Danielle asks: “I am considering purchasing a 4 unit apartment building that is approved for higher density to six apartments. How do I know what is a fair price to pay for the property?”
Danielle, this is a great question.
When we buy real estate for a long term hold, or a quick sale we use a very similar approach that is pretty standard in the industry. The method is called “Residual Land Value Analysis “. Click HERE for a copy of the spreadsheet
It’s a fancy term that basically means you need to work backwards from the answer to the question, or work backwards from the value of the finished product to the raw material that you are starting with.
On yesterday’s show we looked at the case of a simple new construction project or a flip. We did a bunch of math to explain how the residual land value analysis works. For those of you that want to follow along with a spreadsheet, there is an example you can link to in the show notes for this episode. Just go to the show notes, click on the link and you’ll get a copy of the example. The same spreadsheet that we used for yesterday’s show has a second sheet embedded in it with the buy and hold analysis.
On today’s show we are going to look at the case of a 4 unit apartment building in a hot area. The first thing you need to assess is the as is value. That’s based on the current rent. For your specific property, the rents are quite low at about $1,050 a month. The taxes are high and the expenses will probably run near 50% based on a building of that age. If we valued the property aggressively at a 5% cap rate which would be high for that quality of asset, you would find that the property is worth no more than $500,000. That is a long way from their asking price.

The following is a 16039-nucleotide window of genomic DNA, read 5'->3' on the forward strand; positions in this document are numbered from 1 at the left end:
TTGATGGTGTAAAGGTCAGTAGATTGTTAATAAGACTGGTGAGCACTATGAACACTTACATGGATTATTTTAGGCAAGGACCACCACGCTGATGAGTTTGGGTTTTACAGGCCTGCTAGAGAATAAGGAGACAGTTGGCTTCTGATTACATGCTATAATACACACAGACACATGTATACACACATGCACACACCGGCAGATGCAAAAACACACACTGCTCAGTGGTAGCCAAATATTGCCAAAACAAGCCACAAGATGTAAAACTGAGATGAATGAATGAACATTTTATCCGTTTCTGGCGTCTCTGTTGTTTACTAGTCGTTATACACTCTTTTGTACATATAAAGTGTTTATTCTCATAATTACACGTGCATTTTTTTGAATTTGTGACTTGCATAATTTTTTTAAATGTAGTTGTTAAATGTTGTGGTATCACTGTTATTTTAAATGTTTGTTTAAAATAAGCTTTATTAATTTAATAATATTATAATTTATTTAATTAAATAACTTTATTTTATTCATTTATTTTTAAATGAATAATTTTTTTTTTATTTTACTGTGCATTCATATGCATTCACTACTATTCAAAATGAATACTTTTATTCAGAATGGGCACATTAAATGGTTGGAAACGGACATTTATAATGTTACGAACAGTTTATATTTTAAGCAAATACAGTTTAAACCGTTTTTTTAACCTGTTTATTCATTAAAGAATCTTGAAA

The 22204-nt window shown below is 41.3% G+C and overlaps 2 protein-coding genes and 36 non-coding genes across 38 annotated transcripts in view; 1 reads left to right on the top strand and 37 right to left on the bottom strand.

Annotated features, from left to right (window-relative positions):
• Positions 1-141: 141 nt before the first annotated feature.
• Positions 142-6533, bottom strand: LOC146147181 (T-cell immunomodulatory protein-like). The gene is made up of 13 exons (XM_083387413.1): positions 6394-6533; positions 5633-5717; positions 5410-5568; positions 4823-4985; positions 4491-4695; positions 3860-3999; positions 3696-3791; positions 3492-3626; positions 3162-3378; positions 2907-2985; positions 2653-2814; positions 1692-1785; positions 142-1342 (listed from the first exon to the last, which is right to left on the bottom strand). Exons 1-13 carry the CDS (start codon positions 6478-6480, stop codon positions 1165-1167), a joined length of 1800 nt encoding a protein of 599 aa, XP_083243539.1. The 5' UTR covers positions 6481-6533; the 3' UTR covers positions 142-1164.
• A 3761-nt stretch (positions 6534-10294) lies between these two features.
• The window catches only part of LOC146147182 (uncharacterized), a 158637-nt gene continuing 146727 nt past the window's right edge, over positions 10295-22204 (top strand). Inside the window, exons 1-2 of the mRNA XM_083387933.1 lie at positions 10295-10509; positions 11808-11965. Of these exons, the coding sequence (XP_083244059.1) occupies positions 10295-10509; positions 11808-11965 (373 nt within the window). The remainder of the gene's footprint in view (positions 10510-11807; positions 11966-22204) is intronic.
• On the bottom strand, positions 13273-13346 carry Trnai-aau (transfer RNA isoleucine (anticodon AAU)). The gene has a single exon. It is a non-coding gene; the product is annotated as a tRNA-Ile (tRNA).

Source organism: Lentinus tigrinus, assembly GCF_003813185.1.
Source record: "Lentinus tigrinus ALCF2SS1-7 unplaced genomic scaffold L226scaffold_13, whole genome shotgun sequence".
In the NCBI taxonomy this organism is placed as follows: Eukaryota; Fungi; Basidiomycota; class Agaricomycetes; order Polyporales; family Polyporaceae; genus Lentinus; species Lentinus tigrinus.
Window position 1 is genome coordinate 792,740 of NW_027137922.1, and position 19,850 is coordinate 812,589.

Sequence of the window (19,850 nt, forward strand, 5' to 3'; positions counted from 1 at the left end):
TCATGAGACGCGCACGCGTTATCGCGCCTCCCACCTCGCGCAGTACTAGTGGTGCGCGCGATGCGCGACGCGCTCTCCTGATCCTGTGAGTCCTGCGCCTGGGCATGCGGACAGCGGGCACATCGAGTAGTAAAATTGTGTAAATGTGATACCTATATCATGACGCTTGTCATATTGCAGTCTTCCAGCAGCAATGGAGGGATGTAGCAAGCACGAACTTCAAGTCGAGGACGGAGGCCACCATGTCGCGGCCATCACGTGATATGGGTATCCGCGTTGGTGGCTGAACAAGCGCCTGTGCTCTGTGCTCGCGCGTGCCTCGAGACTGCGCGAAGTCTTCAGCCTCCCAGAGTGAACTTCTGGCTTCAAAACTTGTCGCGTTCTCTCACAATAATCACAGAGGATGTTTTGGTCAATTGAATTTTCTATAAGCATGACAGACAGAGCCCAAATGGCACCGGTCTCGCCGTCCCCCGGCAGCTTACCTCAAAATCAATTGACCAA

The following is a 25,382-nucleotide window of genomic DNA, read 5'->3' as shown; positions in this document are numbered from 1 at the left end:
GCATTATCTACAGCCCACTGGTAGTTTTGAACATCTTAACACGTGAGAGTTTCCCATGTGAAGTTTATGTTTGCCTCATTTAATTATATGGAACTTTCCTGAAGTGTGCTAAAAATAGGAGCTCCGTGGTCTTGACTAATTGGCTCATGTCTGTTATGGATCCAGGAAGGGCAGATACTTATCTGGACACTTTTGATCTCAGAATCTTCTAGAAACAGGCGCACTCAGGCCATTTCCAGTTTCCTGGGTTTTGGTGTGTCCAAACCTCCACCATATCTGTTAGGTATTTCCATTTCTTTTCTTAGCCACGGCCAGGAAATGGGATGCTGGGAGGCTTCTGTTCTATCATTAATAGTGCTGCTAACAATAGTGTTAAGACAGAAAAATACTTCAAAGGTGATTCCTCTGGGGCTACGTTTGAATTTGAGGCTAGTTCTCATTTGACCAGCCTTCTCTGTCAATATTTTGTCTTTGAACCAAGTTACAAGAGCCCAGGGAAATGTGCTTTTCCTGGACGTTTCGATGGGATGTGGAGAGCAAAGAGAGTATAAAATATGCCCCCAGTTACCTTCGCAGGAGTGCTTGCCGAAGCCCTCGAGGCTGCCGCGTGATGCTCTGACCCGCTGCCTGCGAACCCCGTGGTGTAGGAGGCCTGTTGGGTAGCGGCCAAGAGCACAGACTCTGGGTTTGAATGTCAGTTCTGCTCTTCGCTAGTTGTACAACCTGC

So now we are going to look at the residual land value analysis assuming you redevelop the property into a six unit apartment.
The property you found is in a great area that is in high demand. Rents for new product in the area are running at about $2.30 per square foot. We are going to build 4 apartments at 900 SF each with an additional overhead of 20% for the common area. We only charge rent on the rentable area of 3,600 square feet. Gross rent will be $100,000.
I’m going to cut a few corners here in the rental analysis like accounting for vacancy. The point is not how to model a rental, but the residual land value analysis.
The expense ratio is going to be much lower than the previous case because the rents are higher and you have a new building. We will assume a 35% expense ratio. We will use the same 5% cap rate as before. Once built, the building should be worth 1.4M
Your business is going run as a healthy business and I recommend that you set the profit margin for your business somewhere between 25-30%. I would start at 30% and as you get more experienced with strong and predictable systems you can lower your margin requirement.
Except in this case the notion of margin is different. We’re not selling the property. Instead we are going to refinance. We want to target a refinance at 70% loan to value so that you can recover 100% of the initial investment in the refinance.
If we take 70% of the value, then our maximum investment is $980k. Our loan closing cost is going to be about 3% of the loan amount or $35,000. We are now down to 935,000.
We are facing a year of holding cost, so we can budget $60,000 for that. We are now at 835k. Just like the case yesterday, we need design engineering and permit for $30k.
We can build a good quality B+ product these days for about $126 per square foot in many markets. We subtract the hard construction, foundation, and site servicing costs and that leaves a residual land value of $331,400.
This exact same calculation that applies to a flip or a new construction project for sale .
Go to the show notes with this episode to download the spreadsheet example.